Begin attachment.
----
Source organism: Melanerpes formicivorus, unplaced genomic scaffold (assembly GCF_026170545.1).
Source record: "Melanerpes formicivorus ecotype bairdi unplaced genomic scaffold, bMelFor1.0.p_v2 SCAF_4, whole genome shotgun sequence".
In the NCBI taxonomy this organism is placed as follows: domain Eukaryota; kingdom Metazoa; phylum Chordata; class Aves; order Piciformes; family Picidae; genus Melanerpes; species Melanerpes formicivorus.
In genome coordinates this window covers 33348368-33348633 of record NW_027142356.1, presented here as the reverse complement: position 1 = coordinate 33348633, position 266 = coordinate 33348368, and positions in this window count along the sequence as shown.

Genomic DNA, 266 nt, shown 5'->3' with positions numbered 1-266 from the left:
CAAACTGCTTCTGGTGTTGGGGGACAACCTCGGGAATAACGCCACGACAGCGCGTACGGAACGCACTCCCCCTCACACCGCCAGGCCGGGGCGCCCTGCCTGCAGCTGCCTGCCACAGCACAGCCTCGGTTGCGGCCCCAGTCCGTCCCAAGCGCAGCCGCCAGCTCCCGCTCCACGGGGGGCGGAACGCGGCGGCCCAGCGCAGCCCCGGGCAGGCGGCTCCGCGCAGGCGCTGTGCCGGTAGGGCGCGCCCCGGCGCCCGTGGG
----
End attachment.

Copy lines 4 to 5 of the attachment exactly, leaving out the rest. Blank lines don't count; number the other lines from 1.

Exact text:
In genome coordinates this window covers 33348368-33348633 of record NW_027142356.1, presented here as the reverse complement: position 1 = coordinate 33348633, position 266 = coordinate 33348368, and positions in this window count along the sequence as shown.

Genomic DNA, 266 nt, shown 5'->3' with positions numbered 1-266 from the left: